Central Auditory Processing Disorder, or CAPD, is a hearing disorder in which the trouble lies not with the ears, but with the brain. The person with CAPD hears sounds correctly but something adversely affects the way their brain recognizes and interprets the sounds, especially the sounds associated with speech. The disorder is thus characterized by a lack of coordination between the ears and the brain.
As many as 2 to 5 percent of school-age children are affected by CAPD including roughly half of all children that have been diagnosed with a learning disability. Children with Central Auditory Processing Disorder often fail to recognize subtle differences between the sounds of different words, even though the words are clear and loud enough for them to hear. The problem is worsened with background noise and in some cases of Central Auditory Processing Disorder the child can hear well in quite environments and only has difficulty in noisy environments.
Diagnosing CAPD is difficult, because they can often hear and interpret speech well in quiet rooms. When the children’s hearing is tested, however, this is also done in quiet rooms where they have no problem hearing the pure tones generated by the test equipment. Consequently, their audiogram test results may appear normal when in real-life situations they are having difficulty locating the source of a sound, discriminating similar sounds or hearing more than one person speaking at the same time.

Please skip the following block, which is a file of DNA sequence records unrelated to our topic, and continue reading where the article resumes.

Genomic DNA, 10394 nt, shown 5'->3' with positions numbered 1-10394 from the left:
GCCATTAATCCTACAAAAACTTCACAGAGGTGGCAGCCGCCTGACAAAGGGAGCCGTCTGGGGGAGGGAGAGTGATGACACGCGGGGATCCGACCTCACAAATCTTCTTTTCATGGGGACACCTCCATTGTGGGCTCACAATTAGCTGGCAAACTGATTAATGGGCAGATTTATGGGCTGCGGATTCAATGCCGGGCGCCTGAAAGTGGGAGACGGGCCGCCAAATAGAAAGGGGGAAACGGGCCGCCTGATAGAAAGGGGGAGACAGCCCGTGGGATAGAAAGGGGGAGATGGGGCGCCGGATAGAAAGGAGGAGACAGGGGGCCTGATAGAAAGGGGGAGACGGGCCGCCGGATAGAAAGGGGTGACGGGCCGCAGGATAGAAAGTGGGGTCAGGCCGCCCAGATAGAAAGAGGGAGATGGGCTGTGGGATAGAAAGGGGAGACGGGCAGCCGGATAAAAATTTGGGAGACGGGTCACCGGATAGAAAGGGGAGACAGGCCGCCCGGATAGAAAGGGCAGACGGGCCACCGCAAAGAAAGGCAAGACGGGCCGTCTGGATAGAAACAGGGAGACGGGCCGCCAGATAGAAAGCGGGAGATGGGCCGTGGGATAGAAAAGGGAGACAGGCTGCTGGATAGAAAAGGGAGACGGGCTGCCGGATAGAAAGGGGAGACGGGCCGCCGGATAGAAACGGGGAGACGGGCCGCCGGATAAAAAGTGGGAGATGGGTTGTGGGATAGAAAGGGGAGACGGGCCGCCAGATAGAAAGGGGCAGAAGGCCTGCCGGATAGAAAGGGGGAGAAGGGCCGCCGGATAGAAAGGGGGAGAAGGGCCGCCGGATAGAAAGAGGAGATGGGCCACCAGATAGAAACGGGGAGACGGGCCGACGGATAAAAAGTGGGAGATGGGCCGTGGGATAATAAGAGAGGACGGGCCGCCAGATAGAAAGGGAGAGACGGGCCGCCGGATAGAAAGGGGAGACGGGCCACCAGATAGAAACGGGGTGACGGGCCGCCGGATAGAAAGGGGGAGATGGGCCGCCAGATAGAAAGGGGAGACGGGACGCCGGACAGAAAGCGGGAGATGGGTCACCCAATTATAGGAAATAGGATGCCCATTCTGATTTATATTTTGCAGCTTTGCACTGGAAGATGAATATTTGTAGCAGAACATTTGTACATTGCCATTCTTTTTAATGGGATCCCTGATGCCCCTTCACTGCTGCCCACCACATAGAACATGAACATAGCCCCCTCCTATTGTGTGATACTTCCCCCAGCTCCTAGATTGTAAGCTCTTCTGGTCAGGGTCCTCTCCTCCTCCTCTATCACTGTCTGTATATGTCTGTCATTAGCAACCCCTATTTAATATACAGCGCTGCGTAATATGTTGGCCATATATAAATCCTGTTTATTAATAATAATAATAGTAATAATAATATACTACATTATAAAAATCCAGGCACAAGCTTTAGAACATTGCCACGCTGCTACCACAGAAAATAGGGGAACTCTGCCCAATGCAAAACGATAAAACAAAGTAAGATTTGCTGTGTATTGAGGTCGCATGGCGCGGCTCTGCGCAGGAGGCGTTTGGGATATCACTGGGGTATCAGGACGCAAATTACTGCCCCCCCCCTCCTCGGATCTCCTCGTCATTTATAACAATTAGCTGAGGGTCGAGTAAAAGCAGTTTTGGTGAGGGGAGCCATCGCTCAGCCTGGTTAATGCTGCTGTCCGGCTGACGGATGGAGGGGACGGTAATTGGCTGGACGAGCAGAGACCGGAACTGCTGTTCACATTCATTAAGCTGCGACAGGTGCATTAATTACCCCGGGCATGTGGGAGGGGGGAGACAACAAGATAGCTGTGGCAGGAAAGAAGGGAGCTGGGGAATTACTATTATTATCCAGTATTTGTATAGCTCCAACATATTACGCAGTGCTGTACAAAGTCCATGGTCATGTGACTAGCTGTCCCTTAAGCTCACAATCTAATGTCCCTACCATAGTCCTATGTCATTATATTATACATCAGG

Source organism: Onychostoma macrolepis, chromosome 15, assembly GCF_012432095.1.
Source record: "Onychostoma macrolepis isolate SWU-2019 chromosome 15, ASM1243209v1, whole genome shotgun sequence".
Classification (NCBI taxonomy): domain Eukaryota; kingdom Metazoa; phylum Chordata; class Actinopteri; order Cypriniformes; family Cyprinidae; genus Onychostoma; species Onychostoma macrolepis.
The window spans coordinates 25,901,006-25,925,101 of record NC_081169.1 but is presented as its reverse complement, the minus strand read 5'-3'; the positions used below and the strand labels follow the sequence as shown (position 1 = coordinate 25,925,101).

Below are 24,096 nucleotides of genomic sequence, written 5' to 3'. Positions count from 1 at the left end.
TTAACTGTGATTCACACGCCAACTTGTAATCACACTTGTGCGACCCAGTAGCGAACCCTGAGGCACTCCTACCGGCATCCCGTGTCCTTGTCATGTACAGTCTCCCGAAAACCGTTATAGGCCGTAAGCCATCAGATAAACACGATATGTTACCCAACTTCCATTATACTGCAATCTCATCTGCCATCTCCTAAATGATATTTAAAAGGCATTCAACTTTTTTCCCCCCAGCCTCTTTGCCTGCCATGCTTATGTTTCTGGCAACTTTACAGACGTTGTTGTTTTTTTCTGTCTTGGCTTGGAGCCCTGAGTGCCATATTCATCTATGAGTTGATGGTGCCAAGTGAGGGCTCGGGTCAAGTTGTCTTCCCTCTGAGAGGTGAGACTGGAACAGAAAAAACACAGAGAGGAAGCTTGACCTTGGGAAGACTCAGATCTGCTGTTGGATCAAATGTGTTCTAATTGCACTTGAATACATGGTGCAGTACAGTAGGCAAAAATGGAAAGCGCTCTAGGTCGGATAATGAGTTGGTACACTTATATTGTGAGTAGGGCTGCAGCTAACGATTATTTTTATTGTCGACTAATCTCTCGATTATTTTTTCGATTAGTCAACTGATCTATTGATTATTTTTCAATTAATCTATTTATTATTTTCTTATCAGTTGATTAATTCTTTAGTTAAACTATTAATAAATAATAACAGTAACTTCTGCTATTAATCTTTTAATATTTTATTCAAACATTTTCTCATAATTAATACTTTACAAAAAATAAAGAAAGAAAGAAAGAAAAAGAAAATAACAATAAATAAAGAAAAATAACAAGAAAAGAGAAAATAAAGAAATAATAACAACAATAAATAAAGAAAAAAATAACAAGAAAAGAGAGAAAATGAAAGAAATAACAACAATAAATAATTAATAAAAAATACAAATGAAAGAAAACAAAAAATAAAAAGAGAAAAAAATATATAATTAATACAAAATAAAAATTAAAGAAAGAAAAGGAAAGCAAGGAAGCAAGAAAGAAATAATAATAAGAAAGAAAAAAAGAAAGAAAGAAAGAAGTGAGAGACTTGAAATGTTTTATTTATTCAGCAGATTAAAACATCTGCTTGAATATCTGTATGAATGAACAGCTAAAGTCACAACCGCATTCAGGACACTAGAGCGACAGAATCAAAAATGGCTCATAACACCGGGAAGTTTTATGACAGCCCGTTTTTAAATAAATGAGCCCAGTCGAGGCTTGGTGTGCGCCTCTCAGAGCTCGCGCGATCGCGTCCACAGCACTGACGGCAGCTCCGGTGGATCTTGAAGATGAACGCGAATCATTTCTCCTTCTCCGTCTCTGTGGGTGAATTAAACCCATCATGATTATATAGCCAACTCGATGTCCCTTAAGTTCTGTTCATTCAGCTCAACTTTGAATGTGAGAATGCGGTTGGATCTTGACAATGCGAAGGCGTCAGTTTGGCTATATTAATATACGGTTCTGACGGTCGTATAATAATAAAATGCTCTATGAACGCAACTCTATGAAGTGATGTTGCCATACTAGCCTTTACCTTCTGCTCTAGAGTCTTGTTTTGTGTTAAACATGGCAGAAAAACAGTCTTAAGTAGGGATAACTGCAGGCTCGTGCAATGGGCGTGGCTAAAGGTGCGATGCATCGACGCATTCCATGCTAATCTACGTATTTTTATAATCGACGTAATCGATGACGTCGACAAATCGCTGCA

These symptoms may carry over into other areas of life, as the children struggle to cope with not being able to understand people speaking to them. For example, they may become easily distracted by sudden noises, have difficulty following directions, develop reading, spelling, and language difficulties, become disorganized and forgetful, or have trouble following conversations. These symptoms are often confused with symptoms of other conditions such as Attention Deficit Hyperactivity Disorder (ADHD) or depression, especially because when given standard hearing tests, the children often appear to be normal. The situation is complicated by the fact that CAPD is often present along with these other disorders.
Properly detecting and diagnosing CAPD as eary in a child’s life as possible is crucial to avoid developmental delays both social and academic. So if you have noticed in your children any of the possible signs of CAPD listed above, it is important to have their hearing tested by experienced professionals.